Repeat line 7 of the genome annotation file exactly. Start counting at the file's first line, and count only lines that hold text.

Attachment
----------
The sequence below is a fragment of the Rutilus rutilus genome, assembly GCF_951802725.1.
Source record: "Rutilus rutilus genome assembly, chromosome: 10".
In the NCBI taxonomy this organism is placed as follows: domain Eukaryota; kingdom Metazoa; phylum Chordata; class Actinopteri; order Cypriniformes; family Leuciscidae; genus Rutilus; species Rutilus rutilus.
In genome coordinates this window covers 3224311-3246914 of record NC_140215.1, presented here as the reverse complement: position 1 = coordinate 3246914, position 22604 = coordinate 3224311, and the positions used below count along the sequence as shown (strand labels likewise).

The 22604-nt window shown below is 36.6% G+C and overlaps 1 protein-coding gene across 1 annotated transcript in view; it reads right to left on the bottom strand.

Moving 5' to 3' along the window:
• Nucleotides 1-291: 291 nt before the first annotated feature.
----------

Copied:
• Nucleotides 1-291: 291 nt before the first annotated feature.